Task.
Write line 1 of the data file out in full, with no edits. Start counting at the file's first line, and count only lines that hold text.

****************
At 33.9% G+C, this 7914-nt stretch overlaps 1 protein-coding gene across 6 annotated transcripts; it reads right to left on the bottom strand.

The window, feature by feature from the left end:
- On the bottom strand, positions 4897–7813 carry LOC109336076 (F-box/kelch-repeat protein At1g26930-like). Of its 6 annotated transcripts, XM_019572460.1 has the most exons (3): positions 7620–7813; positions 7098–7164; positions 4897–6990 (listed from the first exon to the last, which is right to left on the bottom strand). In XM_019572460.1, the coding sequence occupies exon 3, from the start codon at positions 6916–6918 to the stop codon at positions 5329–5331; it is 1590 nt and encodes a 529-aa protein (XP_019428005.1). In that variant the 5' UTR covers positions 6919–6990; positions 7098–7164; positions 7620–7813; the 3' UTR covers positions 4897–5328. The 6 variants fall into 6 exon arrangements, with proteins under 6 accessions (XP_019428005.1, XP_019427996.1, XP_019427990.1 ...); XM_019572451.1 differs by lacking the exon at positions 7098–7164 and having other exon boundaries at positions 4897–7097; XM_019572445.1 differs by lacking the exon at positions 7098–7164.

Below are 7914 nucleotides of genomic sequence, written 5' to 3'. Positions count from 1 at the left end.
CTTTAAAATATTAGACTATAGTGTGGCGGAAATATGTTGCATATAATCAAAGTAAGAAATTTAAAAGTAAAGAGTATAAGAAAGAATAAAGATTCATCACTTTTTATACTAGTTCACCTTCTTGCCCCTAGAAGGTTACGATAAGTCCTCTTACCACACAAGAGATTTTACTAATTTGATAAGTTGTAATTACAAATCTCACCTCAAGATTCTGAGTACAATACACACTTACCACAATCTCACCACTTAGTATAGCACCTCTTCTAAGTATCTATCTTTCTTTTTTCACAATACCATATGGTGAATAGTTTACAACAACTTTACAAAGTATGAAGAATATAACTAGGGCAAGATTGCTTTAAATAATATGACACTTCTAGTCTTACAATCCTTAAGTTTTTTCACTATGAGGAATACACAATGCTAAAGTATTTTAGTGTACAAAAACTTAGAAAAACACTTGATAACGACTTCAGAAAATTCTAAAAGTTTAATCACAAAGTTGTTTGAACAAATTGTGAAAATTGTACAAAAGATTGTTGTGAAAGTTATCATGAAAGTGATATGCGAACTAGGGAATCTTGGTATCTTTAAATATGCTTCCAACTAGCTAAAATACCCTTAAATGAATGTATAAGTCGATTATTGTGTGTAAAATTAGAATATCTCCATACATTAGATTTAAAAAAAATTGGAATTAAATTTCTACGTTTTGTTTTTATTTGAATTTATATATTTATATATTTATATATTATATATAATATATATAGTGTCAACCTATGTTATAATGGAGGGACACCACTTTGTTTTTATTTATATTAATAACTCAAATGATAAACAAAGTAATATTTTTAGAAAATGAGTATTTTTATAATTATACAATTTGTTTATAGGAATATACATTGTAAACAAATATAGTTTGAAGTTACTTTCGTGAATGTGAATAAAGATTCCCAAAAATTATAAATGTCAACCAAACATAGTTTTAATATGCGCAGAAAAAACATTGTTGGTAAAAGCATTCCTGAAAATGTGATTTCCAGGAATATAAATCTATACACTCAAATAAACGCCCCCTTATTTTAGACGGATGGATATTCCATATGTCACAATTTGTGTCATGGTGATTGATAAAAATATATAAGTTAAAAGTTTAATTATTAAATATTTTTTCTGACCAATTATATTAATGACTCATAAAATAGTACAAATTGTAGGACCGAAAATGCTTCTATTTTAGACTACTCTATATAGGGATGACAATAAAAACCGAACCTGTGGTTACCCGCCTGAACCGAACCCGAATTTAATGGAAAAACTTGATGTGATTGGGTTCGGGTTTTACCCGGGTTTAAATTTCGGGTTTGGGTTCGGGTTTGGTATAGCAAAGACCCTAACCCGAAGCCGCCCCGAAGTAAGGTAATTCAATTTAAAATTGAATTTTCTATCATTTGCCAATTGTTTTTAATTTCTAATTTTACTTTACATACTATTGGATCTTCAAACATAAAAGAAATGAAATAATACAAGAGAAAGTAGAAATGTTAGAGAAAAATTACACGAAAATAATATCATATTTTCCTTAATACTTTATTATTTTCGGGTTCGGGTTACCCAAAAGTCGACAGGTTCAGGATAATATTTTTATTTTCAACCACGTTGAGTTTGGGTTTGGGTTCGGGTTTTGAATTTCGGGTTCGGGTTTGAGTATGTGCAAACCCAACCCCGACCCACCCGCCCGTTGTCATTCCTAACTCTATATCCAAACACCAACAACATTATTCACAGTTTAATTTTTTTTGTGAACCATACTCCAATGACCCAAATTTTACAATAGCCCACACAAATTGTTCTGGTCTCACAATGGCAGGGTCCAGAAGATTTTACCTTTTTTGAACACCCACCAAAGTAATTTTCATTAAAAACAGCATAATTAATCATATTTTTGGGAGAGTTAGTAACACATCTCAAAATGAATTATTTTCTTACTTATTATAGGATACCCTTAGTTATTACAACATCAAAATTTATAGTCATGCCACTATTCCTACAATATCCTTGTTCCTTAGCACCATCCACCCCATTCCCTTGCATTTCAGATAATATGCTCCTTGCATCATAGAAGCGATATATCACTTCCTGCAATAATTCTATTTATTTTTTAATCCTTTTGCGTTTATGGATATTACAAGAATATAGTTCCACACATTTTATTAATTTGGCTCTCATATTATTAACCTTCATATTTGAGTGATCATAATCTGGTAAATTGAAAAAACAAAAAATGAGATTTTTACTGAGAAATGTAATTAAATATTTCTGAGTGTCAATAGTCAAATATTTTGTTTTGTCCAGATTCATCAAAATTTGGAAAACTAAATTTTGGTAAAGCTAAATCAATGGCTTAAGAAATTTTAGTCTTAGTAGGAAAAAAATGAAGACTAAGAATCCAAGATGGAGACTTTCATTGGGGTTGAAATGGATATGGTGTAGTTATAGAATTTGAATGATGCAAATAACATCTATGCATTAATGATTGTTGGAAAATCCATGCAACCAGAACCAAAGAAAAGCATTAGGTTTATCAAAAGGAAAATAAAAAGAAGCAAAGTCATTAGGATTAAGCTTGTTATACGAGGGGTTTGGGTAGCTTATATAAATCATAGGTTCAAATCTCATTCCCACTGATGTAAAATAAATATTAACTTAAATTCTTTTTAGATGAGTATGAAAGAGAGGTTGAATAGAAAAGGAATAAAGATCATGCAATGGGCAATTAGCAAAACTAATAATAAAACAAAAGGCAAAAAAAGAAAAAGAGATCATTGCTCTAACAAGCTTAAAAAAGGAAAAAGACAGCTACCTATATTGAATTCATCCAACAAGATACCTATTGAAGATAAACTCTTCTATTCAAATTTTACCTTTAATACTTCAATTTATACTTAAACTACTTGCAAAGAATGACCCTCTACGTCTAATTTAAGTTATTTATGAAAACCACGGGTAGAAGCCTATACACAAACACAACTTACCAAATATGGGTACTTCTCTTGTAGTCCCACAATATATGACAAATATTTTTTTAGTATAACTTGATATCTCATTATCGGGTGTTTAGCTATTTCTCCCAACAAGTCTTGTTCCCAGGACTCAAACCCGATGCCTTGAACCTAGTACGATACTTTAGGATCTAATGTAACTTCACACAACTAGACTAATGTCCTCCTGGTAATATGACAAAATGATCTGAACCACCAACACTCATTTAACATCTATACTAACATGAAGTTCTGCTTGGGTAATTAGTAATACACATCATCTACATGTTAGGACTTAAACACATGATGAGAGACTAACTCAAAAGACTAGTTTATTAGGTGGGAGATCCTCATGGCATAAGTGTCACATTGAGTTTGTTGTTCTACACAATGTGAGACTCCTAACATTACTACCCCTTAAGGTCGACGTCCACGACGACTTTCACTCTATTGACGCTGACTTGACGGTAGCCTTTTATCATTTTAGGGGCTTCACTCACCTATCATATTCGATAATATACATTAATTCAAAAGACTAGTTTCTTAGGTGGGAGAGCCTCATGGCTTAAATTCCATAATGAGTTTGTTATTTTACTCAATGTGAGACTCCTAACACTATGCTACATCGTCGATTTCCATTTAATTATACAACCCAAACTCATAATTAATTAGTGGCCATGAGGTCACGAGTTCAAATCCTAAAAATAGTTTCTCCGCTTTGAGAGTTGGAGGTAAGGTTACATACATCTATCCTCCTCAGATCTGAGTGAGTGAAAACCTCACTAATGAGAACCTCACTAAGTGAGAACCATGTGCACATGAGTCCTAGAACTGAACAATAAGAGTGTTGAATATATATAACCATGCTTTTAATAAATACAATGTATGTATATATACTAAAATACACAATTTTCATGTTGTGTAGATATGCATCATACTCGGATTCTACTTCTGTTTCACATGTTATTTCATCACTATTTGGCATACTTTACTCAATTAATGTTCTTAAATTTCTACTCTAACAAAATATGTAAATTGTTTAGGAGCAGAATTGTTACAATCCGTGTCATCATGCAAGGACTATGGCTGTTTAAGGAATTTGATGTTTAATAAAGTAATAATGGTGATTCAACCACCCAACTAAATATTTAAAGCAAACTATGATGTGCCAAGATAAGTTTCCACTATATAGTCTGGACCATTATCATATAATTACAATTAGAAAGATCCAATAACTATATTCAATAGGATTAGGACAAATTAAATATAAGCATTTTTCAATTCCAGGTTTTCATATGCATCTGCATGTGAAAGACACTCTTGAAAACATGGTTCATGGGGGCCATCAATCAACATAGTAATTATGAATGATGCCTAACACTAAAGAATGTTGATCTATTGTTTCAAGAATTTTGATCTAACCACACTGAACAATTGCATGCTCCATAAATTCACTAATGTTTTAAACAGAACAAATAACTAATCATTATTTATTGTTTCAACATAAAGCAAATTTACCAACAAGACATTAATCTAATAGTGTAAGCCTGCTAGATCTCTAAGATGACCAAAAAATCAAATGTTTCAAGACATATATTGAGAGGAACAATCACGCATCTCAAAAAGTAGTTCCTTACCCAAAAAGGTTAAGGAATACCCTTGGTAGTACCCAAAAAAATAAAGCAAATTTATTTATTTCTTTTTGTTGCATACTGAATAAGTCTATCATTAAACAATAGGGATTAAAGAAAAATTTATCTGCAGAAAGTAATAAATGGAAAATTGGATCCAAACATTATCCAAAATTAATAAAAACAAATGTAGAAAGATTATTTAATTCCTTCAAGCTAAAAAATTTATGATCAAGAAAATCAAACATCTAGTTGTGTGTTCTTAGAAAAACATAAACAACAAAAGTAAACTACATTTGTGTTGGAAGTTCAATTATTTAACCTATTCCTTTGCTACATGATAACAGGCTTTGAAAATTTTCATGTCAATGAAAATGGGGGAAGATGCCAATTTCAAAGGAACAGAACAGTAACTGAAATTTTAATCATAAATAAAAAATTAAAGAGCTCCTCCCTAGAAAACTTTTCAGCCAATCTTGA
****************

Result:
At 33.9% G+C, this 7914-nt stretch overlaps 1 protein-coding gene across 6 annotated transcripts; it reads right to left on the bottom strand.